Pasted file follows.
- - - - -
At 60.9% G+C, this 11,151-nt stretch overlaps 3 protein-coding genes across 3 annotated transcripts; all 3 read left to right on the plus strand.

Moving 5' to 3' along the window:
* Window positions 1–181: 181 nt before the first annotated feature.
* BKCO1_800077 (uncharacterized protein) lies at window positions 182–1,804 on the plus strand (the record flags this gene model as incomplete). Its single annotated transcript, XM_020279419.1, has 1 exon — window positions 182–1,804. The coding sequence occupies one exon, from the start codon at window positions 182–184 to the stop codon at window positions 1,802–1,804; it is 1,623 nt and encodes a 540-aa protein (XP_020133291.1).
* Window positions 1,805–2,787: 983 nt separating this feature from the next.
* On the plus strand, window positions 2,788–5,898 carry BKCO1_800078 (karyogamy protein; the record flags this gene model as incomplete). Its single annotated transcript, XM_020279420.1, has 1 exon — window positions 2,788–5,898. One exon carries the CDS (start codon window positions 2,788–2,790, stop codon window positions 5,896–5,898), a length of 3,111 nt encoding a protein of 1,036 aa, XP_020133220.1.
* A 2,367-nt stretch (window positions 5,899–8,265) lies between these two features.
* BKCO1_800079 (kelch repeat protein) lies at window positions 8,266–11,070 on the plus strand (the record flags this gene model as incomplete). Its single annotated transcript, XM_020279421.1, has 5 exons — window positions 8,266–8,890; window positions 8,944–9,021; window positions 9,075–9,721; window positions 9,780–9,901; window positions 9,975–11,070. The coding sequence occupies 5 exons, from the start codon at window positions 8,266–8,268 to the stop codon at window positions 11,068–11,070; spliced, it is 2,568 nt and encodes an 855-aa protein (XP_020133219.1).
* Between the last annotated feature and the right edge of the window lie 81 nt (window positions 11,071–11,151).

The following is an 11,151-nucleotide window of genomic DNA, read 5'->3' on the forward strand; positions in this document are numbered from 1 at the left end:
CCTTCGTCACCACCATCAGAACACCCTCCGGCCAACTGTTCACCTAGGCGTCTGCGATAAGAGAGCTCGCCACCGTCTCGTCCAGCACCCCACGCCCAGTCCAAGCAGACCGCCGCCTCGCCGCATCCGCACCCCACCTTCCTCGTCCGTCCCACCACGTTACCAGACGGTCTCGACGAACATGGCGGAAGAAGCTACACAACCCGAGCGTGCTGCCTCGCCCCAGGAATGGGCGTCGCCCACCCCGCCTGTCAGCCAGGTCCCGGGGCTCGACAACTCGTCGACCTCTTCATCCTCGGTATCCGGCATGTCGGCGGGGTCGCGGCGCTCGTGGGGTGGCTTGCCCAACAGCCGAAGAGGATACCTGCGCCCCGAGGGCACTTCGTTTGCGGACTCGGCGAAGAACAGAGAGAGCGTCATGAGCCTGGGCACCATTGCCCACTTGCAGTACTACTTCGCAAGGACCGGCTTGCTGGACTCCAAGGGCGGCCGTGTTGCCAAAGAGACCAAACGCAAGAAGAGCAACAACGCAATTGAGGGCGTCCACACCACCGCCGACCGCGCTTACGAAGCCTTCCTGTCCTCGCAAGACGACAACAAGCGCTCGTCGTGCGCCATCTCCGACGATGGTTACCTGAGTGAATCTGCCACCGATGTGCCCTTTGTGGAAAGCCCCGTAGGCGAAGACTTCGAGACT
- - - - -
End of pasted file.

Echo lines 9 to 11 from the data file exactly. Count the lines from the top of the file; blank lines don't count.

* Between the last annotated feature and the right edge of the window lie 81 nt (window positions 11,071–11,151).

The following is an 11,151-nucleotide window of genomic DNA, read 5'->3' on the forward strand; positions in this document are numbered from 1 at the left end:
CCTTCGTCACCACCATCAGAACACCCTCCGGCCAACTGTTCACCTAGGCGTCTGCGATAAGAGAGCTCGCCACCGTCTCGTCCAGCACCCCACGCCCAGTCCAAGCAGACCGCCGCCTCGCCGCATCCGCACCCCACCTTCCTCGTCCGTCCCACCACGTTACCAGACGGTCTCGACGAACATGGCGGAAGAAGCTACACAACCCGAGCGTGCTGCCTCGCCCCAGGAATGGGCGTCGCCCACCCCGCCTGTCAGCCAGGTCCCGGGGCTCGACAACTCGTCGACCTCTTCATCCTCGGTATCCGGCATGTCGGCGGGGTCGCGGCGCTCGTGGGGTGGCTTGCCCAACAGCCGAAGAGGATACCTGCGCCCCGAGGGCACTTCGTTTGCGGACTCGGCGAAGAACAGAGAGAGCGTCATGAGCCTGGGCACCATTGCCCACTTGCAGTACTACTTCGCAAGGACCGGCTTGCTGGACTCCAAGGGCGGCCGTGTTGCCAAAGAGACCAAACGCAAGAAGAGCAACAACGCAATTGAGGGCGTCCACACCACCGCCGACCGCGCTTACGAAGCCTTCCTGTCCTCGCAAGACGACAACAAGCGCTCGTCGTGCGCCATCTCCGACGATGGTTACCTGAGTGAATCTGCCACCGATGTGCCCTTTGTGGAAAGCCCCGTAGGCGAAGACTTCGAGACT